On the Old Spanish Trail (1947)

72 or 75 mins | Western | 15 October 1947

Director:

William Witney

Writer:

Sloan Nibley

Cinematographer:

Jack Marta

Editor:

Tony Martinelli

Production Designer:

Frank Hotaling

Production Company:

Republic Pictures Corp.
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HISTORY

The film's working titles were Heart of Mexico and Outlaws of Sioux City . The latter title was also a working title for Republic's Rustlers of Devil's Canyon (see below). Modern sources include Jack O'Shea in the ... More Less

The film's working titles were Heart of Mexico and Outlaws of Sioux City . The latter title was also a working title for Republic's Rustlers of Devil's Canyon (see below). Modern sources include Jack O'Shea in the cast. More Less

SOURCE CITATIONS
SOURCE
DATE
PAGE
Box Office
1 Nov 1947.
---
Daily Variety
22 Oct 1947.
---
Film Daily
22 Oct 1947.
---
Hollywood Reporter
25 Apr 47
p. 16.
Hollywood Reporter
29 May 47
p. 18.
Hollywood Reporter
22 Oct 47
p. 3.
Independent Film Journal
7 Jun 47
p. 39.
Variety
22 Oct 47
p. 13.
CAST
PRODUCTION CREDITS
NAME
PARENT COMPANY
PRODUCTION COMPANY
DISTRIBUTION COMPANY
NAME
CREDITED AS
CREDIT
DIRECTORS
Asst dir
PRODUCER
Assoc prod
WRITERS
Orig story
PHOTOGRAPHY
Dir of photog
ART DIRECTOR
Art dir
FILM EDITOR
Film ed
SET DECORATORS
Set dec
COSTUMES
Cost supv
MUSIC
Mus dir
SOUND
VISUAL EFFECTS
Spec eff
MAKEUP
Makeup supv
SOURCES
SONGS
"I'll Never Love Again," based on "La borrachita," music and Spanish lyrics by Ignacio Fernández Esperón, English lyrics by Al Stewart
"Guadalajara," music and lyrics by Pepe Guízar
"My Adobe Hacienda," music and lyrics by Louise Massey and Lee Penny
+
SONGS
"I'll Never Love Again," based on "La borrachita," music and Spanish lyrics by Ignacio Fernández Esperón, English lyrics by Al Stewart
"Guadalajara," music and lyrics by Pepe Guízar
"My Adobe Hacienda," music and lyrics by Louise Massey and Lee Penny
"On the Old Spanish Trail," music and lyrics by Jimmy Kennedy and Kenneth L. Smith
"Una furtiva lagrima" from the opera L'elisir d'amore , music by Gaetano Donizetti, libretto by Felice Romani
"Here Is My Helpin' Hand," music and lyrics by Bob Nolan
"Bolero," music and lyrics by M. H. Sturgis and W. P. Blake.
+
DETAILS
Alternate Titles:
Outlaws of Sioux City
Heart of Mexico
Release Date:
15 October 1947
Production Date:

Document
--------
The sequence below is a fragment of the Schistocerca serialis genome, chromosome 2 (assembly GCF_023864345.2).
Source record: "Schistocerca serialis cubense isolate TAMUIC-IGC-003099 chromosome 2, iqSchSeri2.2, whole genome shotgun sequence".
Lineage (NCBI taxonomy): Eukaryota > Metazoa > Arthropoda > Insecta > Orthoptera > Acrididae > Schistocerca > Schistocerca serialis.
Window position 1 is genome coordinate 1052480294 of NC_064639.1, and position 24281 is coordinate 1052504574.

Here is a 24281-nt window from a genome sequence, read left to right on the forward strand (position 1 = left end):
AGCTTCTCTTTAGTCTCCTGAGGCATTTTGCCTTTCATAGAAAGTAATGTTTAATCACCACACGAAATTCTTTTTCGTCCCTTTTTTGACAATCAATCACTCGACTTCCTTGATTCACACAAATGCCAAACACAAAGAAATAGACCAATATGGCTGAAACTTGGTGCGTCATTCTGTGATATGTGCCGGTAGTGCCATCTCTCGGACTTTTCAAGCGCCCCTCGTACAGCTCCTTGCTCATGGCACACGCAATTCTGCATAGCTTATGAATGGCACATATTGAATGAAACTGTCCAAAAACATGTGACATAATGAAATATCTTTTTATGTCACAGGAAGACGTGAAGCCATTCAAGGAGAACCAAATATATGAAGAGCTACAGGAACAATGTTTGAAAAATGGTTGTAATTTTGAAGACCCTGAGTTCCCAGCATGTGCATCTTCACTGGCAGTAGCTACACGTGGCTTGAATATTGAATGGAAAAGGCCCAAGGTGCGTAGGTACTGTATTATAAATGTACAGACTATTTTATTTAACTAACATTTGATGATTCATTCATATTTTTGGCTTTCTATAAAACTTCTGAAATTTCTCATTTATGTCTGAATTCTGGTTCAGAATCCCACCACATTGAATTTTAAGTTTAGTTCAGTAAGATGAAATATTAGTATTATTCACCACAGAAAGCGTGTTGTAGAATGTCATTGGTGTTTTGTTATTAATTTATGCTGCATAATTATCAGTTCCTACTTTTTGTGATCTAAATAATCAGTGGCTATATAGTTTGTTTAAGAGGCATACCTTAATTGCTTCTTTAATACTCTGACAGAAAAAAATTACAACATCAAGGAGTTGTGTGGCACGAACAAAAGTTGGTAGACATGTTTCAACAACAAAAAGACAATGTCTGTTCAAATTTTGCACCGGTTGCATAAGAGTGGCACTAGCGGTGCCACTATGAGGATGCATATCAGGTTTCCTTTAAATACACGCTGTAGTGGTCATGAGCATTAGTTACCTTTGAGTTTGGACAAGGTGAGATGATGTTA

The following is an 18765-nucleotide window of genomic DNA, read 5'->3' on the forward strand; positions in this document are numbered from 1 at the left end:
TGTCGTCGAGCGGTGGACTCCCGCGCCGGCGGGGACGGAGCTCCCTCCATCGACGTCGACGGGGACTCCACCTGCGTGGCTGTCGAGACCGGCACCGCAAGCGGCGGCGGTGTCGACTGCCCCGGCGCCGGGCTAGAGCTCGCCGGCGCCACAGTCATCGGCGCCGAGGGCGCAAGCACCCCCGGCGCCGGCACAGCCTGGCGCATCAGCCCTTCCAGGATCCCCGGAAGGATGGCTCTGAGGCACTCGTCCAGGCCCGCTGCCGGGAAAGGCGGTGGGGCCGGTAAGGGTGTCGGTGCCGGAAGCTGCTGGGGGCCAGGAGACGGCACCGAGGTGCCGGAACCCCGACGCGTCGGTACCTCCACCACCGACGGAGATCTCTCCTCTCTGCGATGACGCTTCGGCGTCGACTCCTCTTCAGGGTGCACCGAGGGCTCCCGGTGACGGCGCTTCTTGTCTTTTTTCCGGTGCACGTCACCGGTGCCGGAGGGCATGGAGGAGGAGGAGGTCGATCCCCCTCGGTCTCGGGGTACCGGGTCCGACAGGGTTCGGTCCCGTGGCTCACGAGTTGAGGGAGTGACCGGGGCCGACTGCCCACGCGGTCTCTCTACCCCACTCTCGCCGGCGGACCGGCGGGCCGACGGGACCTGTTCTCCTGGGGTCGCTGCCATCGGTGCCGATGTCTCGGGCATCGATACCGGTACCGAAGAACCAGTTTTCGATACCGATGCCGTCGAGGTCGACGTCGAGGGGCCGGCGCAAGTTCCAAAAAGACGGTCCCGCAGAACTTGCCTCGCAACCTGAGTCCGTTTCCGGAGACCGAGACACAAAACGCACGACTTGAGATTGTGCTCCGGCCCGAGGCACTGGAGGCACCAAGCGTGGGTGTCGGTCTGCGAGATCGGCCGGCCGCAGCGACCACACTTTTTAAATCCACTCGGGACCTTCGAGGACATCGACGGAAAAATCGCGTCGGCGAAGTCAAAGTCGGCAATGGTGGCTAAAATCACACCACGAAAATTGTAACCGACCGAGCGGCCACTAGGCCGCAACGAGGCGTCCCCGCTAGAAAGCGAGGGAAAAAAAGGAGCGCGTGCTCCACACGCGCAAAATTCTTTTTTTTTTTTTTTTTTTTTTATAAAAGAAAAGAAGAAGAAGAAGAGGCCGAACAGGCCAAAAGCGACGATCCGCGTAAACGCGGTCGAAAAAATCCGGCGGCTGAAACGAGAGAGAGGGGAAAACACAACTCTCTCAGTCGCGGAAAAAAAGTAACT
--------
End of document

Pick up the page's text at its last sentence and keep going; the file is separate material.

late Apr--late May 1947
Copyright Claimant:
Republic Pictures Corp.
Copyright Date:
12 November 1947
Copyright Number:
LP1296
Physical Properties:
Sound
RCA Sound System
Color
Trucolor
Duration(in mins):
72 or 75
Country:
United States
PCA No:
12493
Passed by NBR:
Yes
SYNOPSIS

When the sheriff arrives at the Great Southwestern Tent Show camped near Sioux City, Iowa, he tells performers The Sons of the Pioneers that a man named Burnett is coming to collect on their $10,000 loan, which was countersigned by local rancher and fellow entertainer, Roy Rogers. Burnett warns them that he will be forced to confiscate their show equipment if they cannot pay, but agrees to give them a few weeks in which to raise the money. Later, on a road outside of town, a suitcase falls from the top of a car driven by Candy Martin, a performer joining the show, and Roy soon comes across it. Candy returns to claim the case, just as Roy discovers a love poem from a gypsy named Ricco Perado and some photographs of Candy among the spilled contents. When she is not looking, Roy slips one of the photographs inside his shirt, but it is later stolen by Ricco. At the wagon where he lives, Ricco adds the photograph to the many already covering the walls, much to the annoyance of his sweetheart, Lola Gitana. She asks Ricco to leave town with her, showing him a Wanted poster with his description on it, but he refuses. Roy's sidekick, Cookie Bullfincher, then tells Roy about a $10,000 reward for the capture of a gypsy who has been robbing oil companies of their payroll funds. After Roy discovers that the Great Southwestern Tent Show was in the vicinity during each of the robberies, he decides to visit the show, hoping to capture the gypsy so that he can pay off the loan with the reward money. At ... +